Hansel and Gretel by Jessie Wilcox Smith

Household Tales by Jacob and Wilhelm Grimm translated by Margaret Hunt

Snow White and the Seven Dwarfs by John Hassall

Grimm's Household Tales with the
Author's Notes
translated by Margaret Hunt

Return to
Household Tales:
Table of Contents

Previous Tale:
The Old Man and His Grandson

Next Tale:
The Death of the Little Hen

About the Grimms

SurLaLune Fairy Tales Main Page


The Water-Nix

A LITTLE brother and sister were once playing by a well, and while they were thus playing, they both fell in. A water-nix lived down below, who said, "Now I have got you, now you shall work hard for me!" and carried them off with her. She gave the girl dirty tangled flax to spin, and she had to fetch water in a bucket with a hole in it, and the boy had to hew down a tree with a blunt axe, and they got nothing to eat but dumplings as hard as stones. Then at last the children became so impatient, that they waited until one Sunday, when the nix was at church, and ran away. But when church was over, the nix saw that the birds were flown, and followed them with great strides. The children saw her from afar, and the girl threw a brush behind her which formed an immense hill of bristles, with thousands and thousands of spikes, over which the nix was forced to scramble with great difficulty; at last, however, she got over. When the children saw this, the boy threw behind him a comb which made a great hill of combs with a thousand times a thousand teeth, but the nix managed to keep herself steady on them, and at last crossed over that. Then the girl threw behind her a looking-glass which formed a hill of mirrors, and was so slippery that it was impossible for the nix to cross it. Then she thought, "I will go home quickly and fetch my axe, and cut the hill of glass in half." Long before she returned, however, and had hewn through the glass, the children had escaped to a great distance, and the water-nix was obliged to betake herself to her well again.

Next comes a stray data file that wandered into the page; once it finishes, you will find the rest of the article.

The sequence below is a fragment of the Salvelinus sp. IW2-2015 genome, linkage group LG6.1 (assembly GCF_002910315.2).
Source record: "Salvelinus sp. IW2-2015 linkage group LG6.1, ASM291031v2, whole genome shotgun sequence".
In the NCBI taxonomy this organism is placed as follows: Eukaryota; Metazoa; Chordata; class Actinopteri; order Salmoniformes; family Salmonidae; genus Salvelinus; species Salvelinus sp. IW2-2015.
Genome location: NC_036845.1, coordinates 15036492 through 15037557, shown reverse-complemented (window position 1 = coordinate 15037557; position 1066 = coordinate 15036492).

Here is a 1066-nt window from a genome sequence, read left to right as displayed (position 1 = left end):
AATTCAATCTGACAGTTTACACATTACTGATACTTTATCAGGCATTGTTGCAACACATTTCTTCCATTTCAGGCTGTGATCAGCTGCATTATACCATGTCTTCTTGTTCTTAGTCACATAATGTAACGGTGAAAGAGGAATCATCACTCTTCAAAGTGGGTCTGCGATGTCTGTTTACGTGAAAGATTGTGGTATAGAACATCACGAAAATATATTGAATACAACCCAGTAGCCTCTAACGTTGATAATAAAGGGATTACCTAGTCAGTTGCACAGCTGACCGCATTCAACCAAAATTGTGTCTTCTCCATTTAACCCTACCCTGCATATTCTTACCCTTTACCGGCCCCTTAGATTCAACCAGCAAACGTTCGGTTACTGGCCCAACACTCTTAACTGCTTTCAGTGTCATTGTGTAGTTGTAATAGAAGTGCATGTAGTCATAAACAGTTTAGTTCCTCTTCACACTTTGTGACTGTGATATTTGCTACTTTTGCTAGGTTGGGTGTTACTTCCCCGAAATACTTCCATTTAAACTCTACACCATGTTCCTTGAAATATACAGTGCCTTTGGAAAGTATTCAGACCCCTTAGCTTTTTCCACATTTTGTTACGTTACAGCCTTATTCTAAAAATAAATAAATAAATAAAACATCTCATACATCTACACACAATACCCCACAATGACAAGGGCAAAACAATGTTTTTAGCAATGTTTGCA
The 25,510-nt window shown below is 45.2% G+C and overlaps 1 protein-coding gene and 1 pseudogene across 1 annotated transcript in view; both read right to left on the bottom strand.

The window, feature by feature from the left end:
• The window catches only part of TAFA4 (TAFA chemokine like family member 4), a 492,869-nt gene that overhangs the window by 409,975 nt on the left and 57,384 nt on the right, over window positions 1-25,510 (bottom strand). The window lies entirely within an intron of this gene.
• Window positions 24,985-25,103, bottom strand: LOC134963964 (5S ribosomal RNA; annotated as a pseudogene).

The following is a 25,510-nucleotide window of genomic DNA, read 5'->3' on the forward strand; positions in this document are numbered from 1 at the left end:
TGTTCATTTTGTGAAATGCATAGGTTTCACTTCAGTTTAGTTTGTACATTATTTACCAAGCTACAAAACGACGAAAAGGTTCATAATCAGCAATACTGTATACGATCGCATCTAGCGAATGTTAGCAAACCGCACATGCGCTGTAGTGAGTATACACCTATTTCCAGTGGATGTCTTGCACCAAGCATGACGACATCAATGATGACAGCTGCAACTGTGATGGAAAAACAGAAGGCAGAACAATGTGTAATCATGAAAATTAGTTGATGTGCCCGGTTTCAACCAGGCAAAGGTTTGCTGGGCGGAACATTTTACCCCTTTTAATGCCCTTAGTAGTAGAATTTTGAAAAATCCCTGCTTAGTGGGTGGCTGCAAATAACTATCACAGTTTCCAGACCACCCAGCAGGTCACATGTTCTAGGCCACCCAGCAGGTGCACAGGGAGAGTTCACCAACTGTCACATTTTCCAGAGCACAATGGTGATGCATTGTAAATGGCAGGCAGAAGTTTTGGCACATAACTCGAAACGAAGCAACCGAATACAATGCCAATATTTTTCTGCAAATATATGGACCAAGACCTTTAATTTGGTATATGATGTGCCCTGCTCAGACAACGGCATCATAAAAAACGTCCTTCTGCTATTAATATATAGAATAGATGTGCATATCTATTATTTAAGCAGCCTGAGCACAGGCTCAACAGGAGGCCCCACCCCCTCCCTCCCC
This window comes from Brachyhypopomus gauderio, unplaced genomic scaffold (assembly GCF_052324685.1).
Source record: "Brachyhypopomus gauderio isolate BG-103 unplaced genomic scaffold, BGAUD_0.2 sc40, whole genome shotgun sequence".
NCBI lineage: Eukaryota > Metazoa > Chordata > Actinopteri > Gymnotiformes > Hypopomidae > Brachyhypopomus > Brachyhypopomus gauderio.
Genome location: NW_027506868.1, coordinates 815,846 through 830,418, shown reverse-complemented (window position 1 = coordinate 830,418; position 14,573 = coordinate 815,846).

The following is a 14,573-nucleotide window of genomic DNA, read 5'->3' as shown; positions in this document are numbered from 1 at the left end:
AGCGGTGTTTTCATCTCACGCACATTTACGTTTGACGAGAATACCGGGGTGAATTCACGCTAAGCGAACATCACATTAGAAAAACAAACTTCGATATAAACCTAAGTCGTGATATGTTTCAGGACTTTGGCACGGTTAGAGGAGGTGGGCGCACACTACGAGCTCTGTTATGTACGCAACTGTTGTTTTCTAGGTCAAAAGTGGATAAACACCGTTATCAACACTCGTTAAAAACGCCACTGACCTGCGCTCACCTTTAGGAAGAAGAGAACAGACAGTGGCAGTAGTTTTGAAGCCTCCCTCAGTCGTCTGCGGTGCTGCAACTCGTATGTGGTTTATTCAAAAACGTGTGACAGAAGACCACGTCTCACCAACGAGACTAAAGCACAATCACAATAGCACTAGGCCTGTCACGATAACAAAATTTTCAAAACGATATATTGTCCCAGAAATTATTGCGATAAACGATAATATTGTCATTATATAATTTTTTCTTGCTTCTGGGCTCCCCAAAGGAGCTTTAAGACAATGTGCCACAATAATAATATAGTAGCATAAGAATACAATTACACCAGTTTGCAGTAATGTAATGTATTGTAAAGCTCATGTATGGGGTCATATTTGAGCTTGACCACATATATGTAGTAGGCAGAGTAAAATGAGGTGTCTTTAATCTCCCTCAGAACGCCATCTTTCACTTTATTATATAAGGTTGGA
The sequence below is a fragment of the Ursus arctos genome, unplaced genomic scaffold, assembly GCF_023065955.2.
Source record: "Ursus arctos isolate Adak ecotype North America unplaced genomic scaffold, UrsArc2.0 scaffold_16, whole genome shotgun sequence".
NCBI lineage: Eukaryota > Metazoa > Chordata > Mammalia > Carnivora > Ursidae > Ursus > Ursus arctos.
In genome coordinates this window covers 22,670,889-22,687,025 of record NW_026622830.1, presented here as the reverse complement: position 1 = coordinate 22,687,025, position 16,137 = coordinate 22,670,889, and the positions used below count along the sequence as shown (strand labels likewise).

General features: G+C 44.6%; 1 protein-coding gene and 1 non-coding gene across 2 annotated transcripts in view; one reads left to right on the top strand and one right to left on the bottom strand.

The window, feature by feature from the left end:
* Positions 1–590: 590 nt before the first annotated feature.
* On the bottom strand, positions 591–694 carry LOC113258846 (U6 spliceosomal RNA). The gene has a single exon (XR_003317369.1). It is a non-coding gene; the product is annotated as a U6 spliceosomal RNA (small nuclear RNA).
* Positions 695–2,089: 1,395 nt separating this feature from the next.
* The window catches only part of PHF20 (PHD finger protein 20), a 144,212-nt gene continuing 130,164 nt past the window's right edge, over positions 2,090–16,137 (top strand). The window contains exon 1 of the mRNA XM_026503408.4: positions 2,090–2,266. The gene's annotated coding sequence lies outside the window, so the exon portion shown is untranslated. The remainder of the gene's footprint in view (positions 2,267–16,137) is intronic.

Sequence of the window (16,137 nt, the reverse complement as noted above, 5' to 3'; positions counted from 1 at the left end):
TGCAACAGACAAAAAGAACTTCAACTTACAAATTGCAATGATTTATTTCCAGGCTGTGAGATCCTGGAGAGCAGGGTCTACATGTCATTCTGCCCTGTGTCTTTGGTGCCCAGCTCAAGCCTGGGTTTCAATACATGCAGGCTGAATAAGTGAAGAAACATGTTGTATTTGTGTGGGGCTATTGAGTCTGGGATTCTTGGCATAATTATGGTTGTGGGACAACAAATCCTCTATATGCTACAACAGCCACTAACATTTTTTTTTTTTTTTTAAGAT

Next Tale:
The Death of the Little Hen

Grimm, Jacob and Wilhelm. Household Tales. Margaret Hunt, translator. London: George Bell, 1884, 1892. 2 volumes.


From Hanau. It is a pursuit of the children by the witch, as in the story of Dearest Roland No. 56; she is at the same time Frau Holle, and the wicked one who makes people spin entangled flax, and gives them stones to eat instead of food. For the whole, compare J. Grimm's Irmenstrasse.

Available from Amazon.com

Complete Grimms translated by Jack Zipes

Complete Fairy Tales of the Brothers Grimm translated by Jack Zipes

Great Fairy Tale Tradition by Jack Zipes


©Heidi Anne Heiner, SurLaLune Fairy Tales
E-mail: surlalune@aol.com
Page last updated October 15, 2006

Amazon.com Logo